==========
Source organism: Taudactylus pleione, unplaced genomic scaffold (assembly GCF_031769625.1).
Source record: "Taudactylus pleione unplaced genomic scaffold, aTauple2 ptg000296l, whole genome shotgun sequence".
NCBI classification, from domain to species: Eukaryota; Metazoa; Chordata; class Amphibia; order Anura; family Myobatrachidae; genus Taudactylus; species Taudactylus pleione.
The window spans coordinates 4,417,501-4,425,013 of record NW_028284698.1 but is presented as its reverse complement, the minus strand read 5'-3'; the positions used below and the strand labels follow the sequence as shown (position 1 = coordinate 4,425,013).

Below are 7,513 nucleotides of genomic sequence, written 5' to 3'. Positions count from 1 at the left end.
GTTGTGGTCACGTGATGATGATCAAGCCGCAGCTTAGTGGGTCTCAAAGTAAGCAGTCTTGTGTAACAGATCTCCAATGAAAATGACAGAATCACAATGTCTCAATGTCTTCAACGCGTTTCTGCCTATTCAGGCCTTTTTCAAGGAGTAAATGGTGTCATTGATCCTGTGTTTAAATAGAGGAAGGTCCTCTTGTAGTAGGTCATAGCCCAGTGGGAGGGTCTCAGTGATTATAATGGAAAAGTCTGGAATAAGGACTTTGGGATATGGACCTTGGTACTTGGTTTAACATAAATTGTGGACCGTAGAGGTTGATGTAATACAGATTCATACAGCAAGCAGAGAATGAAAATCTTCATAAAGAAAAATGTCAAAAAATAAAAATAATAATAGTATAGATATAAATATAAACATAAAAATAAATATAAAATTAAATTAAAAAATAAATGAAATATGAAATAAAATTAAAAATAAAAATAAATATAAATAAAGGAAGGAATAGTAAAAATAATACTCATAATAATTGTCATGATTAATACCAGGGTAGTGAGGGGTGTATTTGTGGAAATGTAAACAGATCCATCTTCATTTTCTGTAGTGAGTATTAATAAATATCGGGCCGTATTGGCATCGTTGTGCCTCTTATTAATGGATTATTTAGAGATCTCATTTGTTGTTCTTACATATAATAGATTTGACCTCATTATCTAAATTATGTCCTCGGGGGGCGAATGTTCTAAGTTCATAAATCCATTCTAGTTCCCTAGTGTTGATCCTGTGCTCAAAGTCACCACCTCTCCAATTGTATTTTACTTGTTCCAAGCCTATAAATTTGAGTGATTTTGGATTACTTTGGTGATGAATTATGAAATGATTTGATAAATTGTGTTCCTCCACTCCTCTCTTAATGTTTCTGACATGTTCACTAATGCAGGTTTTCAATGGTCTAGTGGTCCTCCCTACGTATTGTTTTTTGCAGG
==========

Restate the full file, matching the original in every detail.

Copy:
Source organism: Taudactylus pleione, unplaced genomic scaffold (assembly GCF_031769625.1).
Source record: "Taudactylus pleione unplaced genomic scaffold, aTauple2 ptg000296l, whole genome shotgun sequence".
NCBI classification, from domain to species: Eukaryota; Metazoa; Chordata; class Amphibia; order Anura; family Myobatrachidae; genus Taudactylus; species Taudactylus pleione.
The window spans coordinates 4,417,501-4,425,013 of record NW_028284698.1 but is presented as its reverse complement, the minus strand read 5'-3'; the positions used below and the strand labels follow the sequence as shown (position 1 = coordinate 4,425,013).

Below are 7,513 nucleotides of genomic sequence, written 5' to 3'. Positions count from 1 at the left end.
GTTGTGGTCACGTGATGATGATCAAGCCGCAGCTTAGTGGGTCTCAAAGTAAGCAGTCTTGTGTAACAGATCTCCAATGAAAATGACAGAATCACAATGTCTCAATGTCTTCAACGCGTTTCTGCCTATTCAGGCCTTTTTCAAGGAGTAAATGGTGTCATTGATCCTGTGTTTAAATAGAGGAAGGTCCTCTTGTAGTAGGTCATAGCCCAGTGGGAGGGTCTCAGTGATTATAATGGAAAAGTCTGGAATAAGGACTTTGGGATATGGACCTTGGTACTTGGTTTAACATAAATTGTGGACCGTAGAGGTTGATGTAATACAGATTCATACAGCAAGCAGAGAATGAAAATCTTCATAAAGAAAAATGTCAAAAAATAAAAATAATAATAGTATAGATATAAATATAAACATAAAAATAAATATAAAATTAAATTAAAAAATAAATGAAATATGAAATAAAATTAAAAATAAAAATAAATATAAATAAAGGAAGGAATAGTAAAAATAATACTCATAATAATTGTCATGATTAATACCAGGGTAGTGAGGGGTGTATTTGTGGAAATGTAAACAGATCCATCTTCATTTTCTGTAGTGAGTATTAATAAATATCGGGCCGTATTGGCATCGTTGTGCCTCTTATTAATGGATTATTTAGAGATCTCATTTGTTGTTCTTACATATAATAGATTTGACCTCATTATCTAAATTATGTCCTCGGGGGGCGAATGTTCTAAGTTCATAAATCCATTCTAGTTCCCTAGTGTTGATCCTGTGCTCAAAGTCACCACCTCTCCAATTGTATTTTACTTGTTCCAAGCCTATAAATTTGAGTGATTTTGGATTACTTTGGTGATGAATTATGAAATGATTTGATAAATTGTGTTCCTCCACTCCTCTCTTAATGTTTCTGACATGTTCACTAATGCAGGTTTTCAATGGTCTAGTGGTCCTCCCTACGTATTGTTTTTTGCAGG